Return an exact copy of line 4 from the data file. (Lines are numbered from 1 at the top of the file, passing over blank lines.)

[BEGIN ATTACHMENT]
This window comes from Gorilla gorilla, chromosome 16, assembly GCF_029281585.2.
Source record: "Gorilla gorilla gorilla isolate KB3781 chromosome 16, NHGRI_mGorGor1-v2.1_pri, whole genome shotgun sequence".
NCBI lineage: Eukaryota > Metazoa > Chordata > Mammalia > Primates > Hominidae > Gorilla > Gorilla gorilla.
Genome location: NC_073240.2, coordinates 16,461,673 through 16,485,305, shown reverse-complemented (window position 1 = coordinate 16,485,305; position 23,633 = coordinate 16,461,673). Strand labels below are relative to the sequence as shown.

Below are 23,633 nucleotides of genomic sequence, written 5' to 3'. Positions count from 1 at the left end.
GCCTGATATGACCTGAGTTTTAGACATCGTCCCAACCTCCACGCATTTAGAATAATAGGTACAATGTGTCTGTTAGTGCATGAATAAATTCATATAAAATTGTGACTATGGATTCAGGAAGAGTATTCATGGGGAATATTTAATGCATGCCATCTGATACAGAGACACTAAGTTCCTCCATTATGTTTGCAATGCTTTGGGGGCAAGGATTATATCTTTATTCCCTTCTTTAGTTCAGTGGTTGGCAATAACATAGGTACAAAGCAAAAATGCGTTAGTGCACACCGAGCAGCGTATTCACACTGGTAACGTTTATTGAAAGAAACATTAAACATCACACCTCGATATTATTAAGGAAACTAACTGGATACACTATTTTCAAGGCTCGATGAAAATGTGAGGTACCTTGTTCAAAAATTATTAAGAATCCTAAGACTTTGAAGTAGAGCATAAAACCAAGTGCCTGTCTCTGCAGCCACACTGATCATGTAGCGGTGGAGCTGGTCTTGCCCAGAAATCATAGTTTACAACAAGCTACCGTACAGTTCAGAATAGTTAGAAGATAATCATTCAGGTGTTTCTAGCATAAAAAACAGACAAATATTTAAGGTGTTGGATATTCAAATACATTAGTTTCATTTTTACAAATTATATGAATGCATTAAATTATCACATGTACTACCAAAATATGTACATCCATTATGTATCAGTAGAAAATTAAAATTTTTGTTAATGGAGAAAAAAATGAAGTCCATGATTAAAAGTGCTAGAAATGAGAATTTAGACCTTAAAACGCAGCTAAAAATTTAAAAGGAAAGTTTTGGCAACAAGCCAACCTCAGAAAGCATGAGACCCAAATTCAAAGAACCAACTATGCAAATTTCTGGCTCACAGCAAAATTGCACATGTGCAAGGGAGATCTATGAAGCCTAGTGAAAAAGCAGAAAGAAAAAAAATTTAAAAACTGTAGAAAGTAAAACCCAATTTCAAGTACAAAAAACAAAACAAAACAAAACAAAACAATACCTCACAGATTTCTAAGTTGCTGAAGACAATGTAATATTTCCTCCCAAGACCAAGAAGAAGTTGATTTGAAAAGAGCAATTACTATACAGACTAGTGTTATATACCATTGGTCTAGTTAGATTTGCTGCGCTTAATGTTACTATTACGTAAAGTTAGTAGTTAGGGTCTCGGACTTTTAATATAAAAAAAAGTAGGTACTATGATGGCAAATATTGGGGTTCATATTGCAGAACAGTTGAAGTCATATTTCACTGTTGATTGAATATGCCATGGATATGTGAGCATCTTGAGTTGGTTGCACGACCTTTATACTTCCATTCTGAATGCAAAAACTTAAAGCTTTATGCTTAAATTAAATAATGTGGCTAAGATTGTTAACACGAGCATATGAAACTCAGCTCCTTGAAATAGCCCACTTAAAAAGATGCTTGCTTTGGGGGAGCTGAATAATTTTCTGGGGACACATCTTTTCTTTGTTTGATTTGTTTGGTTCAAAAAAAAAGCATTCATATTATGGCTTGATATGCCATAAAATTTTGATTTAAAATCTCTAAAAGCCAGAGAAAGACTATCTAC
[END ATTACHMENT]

Genome location: NC_073240.2, coordinates 16,461,673 through 16,485,305, shown reverse-complemented (window position 1 = coordinate 16,485,305; position 23,633 = coordinate 16,461,673). Strand labels below are relative to the sequence as shown.